I thought I’d take this opportunity to report to you from the front lines of sustainable development. Since September 1996 I’ve been working with Van der Ryn Architects and the Ecological Design Institute, where we get many opportunities to plan and design using the sustainability principles that Urban Ecology has advocated for so long. I’d like to share a few exciting success stories from our work.

The Real Goods Solar Living Center in Hopland, completed in June 1996, is northern California’s first major example of straw bale construction. The building needs no mechanical heating or cooling and remains comfortable year-round in a hot climate. It produces its own energy via photovoltaics on site, has a constructed wetlands for treatment of parking lot runoff, and features productive landscaping of fruit trees and grape arbors. We used many salvaged, recycled-content, or sustainably harvested materials in the building’s construction. In one year, Real Goods has had tens of thousands of visitors from all corners of the world, and has doubled its sales projections.

From a community planning perspective, we participated with a team of professionals and a very committed community group in downtown Albuquerque, New Mexico to develop an innovative plan for a former brownfield site. The plan incorporates urban agriculture, a diversity of affordable housing types, mixed-use amenities including local retail, a cafe and day care, and some light industrial uses. This planning process has been driven by the community, with the full backing of the city, and the 27-acre site will be held in a land trust ensuring that the community retains control. The buildings will be designed to be climate responsive, and we hope to be able to incorporate alternative technologies and materials.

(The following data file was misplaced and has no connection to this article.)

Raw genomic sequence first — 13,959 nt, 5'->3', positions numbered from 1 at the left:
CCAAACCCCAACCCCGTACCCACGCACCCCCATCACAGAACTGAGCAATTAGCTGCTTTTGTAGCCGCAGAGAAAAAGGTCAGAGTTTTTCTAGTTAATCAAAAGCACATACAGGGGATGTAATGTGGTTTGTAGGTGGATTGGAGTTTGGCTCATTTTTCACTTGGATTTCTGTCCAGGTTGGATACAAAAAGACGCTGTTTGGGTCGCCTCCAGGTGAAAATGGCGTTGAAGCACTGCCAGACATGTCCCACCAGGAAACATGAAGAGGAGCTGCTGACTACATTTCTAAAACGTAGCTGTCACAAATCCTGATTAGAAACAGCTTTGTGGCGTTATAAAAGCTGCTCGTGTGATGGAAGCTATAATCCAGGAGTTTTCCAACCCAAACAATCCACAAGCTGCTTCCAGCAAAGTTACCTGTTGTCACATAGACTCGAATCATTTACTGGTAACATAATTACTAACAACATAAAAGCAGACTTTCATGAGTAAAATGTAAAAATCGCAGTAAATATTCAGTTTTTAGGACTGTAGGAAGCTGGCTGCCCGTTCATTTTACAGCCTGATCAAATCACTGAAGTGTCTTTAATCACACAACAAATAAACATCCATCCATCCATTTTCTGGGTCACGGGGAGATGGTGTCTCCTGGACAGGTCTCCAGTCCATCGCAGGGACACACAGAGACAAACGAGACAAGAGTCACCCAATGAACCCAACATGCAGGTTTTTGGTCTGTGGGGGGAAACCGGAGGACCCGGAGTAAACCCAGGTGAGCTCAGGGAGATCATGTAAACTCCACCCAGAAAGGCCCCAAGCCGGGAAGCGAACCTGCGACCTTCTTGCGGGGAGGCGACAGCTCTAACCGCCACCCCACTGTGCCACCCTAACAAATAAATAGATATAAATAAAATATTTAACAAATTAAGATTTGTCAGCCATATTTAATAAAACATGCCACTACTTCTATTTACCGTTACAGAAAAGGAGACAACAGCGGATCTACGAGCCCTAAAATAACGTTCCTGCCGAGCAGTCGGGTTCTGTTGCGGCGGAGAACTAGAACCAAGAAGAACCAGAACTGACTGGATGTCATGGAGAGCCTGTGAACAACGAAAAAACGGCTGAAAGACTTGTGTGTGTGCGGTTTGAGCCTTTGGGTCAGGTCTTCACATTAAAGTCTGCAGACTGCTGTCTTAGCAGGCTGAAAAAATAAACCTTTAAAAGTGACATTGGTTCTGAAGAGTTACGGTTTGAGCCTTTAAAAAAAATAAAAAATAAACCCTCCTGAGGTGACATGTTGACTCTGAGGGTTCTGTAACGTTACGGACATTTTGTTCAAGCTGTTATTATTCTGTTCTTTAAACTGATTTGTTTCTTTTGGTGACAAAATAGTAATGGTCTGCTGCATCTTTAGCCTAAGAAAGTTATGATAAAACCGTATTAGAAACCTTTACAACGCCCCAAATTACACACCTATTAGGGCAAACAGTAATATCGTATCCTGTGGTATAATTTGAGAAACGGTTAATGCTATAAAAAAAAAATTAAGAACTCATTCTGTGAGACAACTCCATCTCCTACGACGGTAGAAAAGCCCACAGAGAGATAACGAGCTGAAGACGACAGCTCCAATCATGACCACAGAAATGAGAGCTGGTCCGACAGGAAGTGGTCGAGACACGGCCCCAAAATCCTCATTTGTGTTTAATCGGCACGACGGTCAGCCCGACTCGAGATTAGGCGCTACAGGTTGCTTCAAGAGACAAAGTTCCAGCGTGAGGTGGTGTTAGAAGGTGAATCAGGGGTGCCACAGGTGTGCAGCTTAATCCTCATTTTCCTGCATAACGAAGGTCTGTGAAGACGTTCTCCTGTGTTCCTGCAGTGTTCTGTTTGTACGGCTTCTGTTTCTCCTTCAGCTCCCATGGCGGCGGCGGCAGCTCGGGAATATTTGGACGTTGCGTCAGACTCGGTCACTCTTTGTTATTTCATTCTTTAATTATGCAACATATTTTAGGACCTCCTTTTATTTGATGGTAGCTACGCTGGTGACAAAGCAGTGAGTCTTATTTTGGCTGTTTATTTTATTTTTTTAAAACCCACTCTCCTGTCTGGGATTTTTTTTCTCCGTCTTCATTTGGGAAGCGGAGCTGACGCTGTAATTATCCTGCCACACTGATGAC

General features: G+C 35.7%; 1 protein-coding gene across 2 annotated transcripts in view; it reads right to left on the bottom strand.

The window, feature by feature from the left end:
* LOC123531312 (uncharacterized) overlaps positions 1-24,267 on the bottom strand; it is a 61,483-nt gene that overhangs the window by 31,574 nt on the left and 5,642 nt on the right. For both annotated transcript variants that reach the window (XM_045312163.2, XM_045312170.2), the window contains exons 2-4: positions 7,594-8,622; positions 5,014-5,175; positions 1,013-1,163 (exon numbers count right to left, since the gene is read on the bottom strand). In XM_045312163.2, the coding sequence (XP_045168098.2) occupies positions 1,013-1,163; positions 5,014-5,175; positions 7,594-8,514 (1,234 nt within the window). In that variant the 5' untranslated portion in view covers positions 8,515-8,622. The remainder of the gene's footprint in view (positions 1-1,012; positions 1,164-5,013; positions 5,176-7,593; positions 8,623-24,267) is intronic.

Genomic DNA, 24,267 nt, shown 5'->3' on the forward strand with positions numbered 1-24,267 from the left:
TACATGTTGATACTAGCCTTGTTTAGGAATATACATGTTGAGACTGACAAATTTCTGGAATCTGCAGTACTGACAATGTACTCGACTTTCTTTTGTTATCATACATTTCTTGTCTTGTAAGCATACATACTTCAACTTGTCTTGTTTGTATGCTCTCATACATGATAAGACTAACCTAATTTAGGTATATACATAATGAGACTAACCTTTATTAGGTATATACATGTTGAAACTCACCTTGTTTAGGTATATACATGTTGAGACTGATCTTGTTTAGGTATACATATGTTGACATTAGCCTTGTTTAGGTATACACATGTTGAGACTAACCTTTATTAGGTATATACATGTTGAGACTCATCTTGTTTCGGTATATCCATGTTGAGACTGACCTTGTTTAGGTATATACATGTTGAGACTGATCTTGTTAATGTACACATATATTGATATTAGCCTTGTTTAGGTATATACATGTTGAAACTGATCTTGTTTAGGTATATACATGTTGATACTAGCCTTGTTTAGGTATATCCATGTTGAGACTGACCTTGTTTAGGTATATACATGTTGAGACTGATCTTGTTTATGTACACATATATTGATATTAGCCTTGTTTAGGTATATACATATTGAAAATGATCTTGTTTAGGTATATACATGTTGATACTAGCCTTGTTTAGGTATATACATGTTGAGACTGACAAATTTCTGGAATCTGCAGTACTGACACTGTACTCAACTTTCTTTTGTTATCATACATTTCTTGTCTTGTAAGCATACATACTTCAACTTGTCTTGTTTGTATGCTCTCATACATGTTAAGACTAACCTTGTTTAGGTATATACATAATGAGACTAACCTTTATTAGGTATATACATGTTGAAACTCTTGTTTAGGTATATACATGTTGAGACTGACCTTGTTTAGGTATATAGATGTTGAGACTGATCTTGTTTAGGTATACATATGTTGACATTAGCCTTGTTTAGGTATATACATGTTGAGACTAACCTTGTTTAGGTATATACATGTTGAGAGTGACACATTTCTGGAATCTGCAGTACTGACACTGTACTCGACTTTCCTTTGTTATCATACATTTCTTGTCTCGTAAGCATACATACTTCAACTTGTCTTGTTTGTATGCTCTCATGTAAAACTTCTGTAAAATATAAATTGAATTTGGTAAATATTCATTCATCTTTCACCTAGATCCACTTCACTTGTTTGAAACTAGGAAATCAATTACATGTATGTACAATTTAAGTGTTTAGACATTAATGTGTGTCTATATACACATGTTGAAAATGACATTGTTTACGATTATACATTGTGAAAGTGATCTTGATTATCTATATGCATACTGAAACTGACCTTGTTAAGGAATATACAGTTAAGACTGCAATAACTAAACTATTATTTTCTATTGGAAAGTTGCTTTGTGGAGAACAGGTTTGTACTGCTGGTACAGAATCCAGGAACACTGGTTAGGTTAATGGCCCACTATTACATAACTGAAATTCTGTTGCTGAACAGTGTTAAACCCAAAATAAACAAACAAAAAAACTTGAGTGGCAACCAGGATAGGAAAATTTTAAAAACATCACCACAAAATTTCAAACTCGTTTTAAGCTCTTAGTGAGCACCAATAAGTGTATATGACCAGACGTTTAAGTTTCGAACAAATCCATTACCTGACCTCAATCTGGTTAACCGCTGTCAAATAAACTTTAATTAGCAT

Closer to home, we are in the early stages of developing a plan for a California community that will address the edge between town and farmland in a new way. We’ve developed a concept of permanent organic agriculture with an interior housing cluster utilizing straw bale and alternative construction methods. The landscape design brings back the native patterns of the area and creates green space with a valuable shade canopy. On-site biological wastewater treatment eliminates the need for sewer hookups. The land outside the cluster community will be held in a conservation easement, guaranteeing against future leap-frog and speculative development.

The methods and technologies our society must embrace to move toward sustainability are not all new or technologically innovative. In many cases they are proven and permittable. What is needed is the firm commitment from all of us to push — hard — for change. We need to make sure that communities actively participate in and lead the planning process, that professionals support this leadership with our technical expertise, and that we push the technological envelope because conventional ways don’t work for the long term.

We have the tools to create this change, but must continue to re-educate policy makers and developers. Urban Ecology is doing just this in different ways. Kate White, our Blueprint Project Director is busy initiating a progressive developers’ forum to provide research and materials to developers who want to do high-quality infill development but come up against regressive city planning policies. She’s also investigating a sub-regional agreements project to bring sustainability concepts into the policy arena.

Our Community Design Consulting program is doing well under the able guidance of Project Director Michael Rios. We have agreements to initiate two new projects: a greenway in Richmond and a 16th Street BART plaza redesign in San Francisco. We’re working with local community and youth groups, non-profit housing developers, merchant associations, and city departments, providing a unique, valuable, pro-bono service to these communities.

Rachel Peterson, formerly Community Design Project Director, is our interim Executive Director after Deborah Berman-Santana’s decision to leave in May. Rachel expertly guides our staff, works very well with the Board, and is helping lead the way in our efforts to build a strong organization. Many thanks also to our Development Director Holly Carrington, our Office Manager Kim Traber, our Admininstrative Assistant Jacqueline Wideman, and all our committed and talented volunteers. We are very fortunate so have such a talented staff and member base. Please feel free to call Rachel or myself with any questions, ideas or suggestions!

Sustainably yours,

Andrea Traber